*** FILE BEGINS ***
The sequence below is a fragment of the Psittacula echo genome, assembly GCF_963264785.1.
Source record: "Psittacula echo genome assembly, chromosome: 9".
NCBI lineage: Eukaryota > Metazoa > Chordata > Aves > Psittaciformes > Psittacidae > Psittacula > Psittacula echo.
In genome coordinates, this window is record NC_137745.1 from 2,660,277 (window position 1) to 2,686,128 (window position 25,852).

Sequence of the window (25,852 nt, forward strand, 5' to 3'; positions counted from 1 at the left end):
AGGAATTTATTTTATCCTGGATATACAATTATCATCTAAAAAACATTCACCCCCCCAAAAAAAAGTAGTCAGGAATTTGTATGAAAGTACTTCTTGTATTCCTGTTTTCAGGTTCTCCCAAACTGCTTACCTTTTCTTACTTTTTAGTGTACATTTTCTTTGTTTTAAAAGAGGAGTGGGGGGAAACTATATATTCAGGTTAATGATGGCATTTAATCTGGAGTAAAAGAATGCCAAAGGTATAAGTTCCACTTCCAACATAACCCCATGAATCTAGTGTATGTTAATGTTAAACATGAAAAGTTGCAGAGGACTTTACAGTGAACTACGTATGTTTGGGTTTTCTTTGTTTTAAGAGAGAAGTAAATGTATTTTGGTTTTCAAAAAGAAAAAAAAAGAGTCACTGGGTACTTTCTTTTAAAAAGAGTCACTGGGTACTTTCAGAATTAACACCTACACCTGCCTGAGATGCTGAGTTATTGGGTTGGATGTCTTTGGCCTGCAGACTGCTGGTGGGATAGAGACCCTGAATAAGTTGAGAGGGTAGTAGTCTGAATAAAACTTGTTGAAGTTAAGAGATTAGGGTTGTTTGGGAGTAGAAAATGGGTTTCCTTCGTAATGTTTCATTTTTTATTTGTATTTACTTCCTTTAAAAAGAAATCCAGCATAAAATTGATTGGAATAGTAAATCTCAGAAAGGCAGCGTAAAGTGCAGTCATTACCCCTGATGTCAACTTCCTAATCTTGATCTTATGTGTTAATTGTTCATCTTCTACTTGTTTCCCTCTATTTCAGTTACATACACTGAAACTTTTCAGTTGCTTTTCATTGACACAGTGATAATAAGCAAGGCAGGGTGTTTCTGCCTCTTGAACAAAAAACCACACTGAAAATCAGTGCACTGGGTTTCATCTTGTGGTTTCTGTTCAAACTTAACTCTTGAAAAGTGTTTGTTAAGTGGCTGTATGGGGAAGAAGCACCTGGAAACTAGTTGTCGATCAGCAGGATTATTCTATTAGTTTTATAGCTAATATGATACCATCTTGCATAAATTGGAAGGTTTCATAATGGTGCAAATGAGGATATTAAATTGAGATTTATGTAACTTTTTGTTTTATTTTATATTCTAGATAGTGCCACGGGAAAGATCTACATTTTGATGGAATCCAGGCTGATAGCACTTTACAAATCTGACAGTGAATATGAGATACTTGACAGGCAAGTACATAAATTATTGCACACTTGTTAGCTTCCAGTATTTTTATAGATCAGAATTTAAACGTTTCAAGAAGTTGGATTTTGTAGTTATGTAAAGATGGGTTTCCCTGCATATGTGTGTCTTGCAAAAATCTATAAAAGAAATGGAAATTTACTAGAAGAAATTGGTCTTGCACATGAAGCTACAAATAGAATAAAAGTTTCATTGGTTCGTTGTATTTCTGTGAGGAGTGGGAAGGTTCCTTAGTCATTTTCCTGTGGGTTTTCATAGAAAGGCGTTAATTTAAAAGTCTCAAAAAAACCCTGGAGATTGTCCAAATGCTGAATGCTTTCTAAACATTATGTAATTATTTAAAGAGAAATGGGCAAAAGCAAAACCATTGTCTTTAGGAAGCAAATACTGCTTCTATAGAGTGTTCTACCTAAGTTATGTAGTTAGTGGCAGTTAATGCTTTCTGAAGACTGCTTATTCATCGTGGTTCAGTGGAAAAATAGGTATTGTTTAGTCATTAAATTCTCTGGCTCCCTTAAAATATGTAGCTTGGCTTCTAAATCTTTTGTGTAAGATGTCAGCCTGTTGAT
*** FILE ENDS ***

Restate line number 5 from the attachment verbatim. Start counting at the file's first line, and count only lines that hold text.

Sequence of the window (25,852 nt, forward strand, 5' to 3'; positions counted from 1 at the left end):